Franciscan Spirit Blog

Sister Thea Bowman: A Mighty Light

Sister Thea Bowman was a source of light in an often dark world.

“I want to live till I die!”

And that is exactly what my friend, Sister Thea Bowman, did throughout her life. Neither TB nor cancer deterred her from doing all she could to let her little light shine. Everywhere she went and everyone she met was a special experience for her. She connected with people by words, by song, and by looks. While a diagnosis of cancer often slows down some people, for Sister Thea, it seemed to be an impetus to fill every moment as full as she could. She continued to touch the hearts of everyone she encountered.

Here are some of my fondest memories of Sister Thea….

Washington, DC

Our 24-year friendship began in the summer of 1966 when we were asked to start a Master’s program in English at Catholic University. We got acquainted on the train ride to DC since we had not connected much before that. In our first summer at CUA, we lived in a house of studies several blocks from campus. Sister Thea and I shared a room so we got to know each other even more. Finally, one of us would say, “Whoever talks next has to clean the room!” Then we went to sleep.

Our group of five received many stares on campus. All other African American sisters were in African American communities. I remember well how Thea came into her own as an African American woman on campus. She was able to mix and mingle with other African Americans more than she ever could in Wisconsin. And she could sing her heart out on campus. Her voice was legendary.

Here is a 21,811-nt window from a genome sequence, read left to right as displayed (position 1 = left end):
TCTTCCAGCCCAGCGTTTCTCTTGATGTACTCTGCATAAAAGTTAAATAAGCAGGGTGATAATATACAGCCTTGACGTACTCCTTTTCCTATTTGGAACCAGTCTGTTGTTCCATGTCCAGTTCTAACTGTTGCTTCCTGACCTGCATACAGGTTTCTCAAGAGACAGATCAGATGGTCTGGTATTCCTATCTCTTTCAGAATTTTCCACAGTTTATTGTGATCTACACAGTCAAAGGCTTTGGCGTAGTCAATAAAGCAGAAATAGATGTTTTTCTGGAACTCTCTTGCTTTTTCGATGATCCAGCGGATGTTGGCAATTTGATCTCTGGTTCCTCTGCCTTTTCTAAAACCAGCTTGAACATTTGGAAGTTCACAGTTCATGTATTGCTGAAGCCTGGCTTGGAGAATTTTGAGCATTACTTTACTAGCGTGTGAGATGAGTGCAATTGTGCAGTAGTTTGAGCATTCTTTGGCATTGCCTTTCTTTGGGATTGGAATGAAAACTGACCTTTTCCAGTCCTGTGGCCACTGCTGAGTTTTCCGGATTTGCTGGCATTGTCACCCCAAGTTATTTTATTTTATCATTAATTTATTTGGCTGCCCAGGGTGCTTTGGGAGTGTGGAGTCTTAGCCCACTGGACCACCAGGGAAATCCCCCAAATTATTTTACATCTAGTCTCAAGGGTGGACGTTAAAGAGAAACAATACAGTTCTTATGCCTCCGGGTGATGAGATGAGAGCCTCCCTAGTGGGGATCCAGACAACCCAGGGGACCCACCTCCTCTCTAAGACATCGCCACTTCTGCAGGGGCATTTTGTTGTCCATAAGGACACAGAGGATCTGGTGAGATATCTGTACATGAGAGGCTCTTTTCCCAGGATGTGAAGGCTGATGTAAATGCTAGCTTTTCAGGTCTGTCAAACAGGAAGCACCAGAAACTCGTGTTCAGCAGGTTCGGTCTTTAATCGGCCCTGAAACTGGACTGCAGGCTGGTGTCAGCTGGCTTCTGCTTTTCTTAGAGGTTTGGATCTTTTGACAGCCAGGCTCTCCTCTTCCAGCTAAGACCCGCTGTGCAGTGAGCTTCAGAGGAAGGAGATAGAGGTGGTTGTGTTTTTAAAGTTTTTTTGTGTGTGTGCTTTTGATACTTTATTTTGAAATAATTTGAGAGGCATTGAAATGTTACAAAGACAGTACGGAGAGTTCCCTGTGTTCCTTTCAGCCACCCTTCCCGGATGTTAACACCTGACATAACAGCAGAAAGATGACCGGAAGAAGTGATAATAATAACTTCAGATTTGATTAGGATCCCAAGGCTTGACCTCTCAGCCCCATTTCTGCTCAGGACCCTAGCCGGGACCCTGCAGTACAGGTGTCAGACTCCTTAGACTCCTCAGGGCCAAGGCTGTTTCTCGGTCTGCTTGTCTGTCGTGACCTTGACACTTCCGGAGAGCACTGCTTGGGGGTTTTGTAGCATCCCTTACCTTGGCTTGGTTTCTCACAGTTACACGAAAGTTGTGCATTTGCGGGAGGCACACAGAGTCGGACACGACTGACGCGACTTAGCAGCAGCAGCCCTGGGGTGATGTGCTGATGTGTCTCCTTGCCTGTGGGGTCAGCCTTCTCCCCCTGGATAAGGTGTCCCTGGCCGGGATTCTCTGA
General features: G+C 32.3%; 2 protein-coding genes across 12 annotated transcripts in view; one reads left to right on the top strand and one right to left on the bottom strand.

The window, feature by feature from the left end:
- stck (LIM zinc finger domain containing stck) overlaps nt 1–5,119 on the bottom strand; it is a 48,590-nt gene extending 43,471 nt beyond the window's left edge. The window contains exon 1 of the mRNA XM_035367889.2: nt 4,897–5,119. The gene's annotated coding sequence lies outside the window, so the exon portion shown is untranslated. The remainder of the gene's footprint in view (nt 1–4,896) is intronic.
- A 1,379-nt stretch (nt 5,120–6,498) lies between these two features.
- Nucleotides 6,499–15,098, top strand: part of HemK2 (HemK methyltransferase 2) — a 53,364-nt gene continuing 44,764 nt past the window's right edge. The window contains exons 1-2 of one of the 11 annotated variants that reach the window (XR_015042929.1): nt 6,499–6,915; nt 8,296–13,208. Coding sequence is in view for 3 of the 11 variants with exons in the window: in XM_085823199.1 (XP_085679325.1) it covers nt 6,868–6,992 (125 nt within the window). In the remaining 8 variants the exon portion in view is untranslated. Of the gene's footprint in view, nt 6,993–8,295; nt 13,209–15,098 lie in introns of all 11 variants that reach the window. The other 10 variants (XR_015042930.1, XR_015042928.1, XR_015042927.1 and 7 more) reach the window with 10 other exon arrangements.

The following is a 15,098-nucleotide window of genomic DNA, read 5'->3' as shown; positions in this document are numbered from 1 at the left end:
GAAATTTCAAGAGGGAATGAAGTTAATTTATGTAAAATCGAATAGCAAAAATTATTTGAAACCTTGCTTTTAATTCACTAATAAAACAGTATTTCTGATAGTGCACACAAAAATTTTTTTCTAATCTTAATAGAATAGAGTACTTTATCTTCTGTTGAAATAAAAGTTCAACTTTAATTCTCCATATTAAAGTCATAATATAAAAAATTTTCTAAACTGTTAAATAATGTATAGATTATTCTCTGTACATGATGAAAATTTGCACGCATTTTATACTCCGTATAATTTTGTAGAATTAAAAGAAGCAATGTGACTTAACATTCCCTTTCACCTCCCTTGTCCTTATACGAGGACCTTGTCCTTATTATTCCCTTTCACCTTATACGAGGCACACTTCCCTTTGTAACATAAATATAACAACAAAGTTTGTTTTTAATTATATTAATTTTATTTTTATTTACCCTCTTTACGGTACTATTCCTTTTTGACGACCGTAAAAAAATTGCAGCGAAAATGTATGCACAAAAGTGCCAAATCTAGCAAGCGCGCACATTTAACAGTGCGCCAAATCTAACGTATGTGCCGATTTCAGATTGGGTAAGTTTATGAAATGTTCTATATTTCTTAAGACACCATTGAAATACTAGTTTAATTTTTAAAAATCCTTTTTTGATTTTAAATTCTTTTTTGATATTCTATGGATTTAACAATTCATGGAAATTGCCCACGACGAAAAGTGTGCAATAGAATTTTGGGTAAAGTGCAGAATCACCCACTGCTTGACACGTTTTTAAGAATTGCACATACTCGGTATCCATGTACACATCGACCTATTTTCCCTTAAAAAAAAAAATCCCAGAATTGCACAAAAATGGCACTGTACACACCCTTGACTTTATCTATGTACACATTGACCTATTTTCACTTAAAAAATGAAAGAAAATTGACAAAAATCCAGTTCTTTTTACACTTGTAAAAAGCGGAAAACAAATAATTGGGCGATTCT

One diversion I got to enjoy each summer because of Sister Thea was going to a wealthy lady’s lavish apartment in the city for supper. The elderly lady, who employed a maid, had been a long-time donor to Holy Child Jesus School. I was always uncomfortable having a maid wait on us throughout our visit. When I first said that to Sister Thea, she told me to be glad the lady had a good job, a good boss, and made a good salary. So I was happy for her.


Source: NewGroup Media

La Crosse, Wisconsin

When we both taught at Viterbo University in the 1970s, Sister Thea was a gift to each student as well as to the faculty and staff. She made every class meaningful and instilled in each student a desire to meet her expectations. Sister Thea often sang in her classes, which was rather unique. She also started a singing group that performed on and off campus. And she took students on trips to Mississippi to visit William Faulkner’s home and to Stratford-on-Avon in Ontario, Canada, for Shakespeare plays. Nothing was too much for her students. Sister Thea was greatly respected and appreciated by everyone there.

Canton, Mississippi

When Sister Thea was in Canton caring for her parents and working for the Jackson Diocese, my mother and I visited the Bowmans. Not used to segregation, we had quite the experience seeing that in action, especially downtown and in schools. As we said our goodbyes before returning to La Crosse, I will never forget seeing my mother kiss Dr. Bowman on his cheek. I thought Sister Thea would pass out from shock! She told us later that she didn’t think a White woman had ever touched her dad, let alone kissed him.  

Jackson, Mississippi

When Sister Thea’s health diminished, I visited her at the hospital in Jackson. I remember asking if there was anything she wanted. She said she would love to have a chocolate milkshake. Then added, “But don’t tell Dort [caregiver] because I am not supposed to have them.” The next day, she relished every sip of the shake. It was a joy for me to see her thoroughly enjoy that simple treat. It was also another example of wanting to “live till I die.” My final memory is a large Jackson church full of friends celebrating her “going home like a shooting star.”

My friend, Sister Thea, pray for us!


Learn about Sister Thea Bowman!


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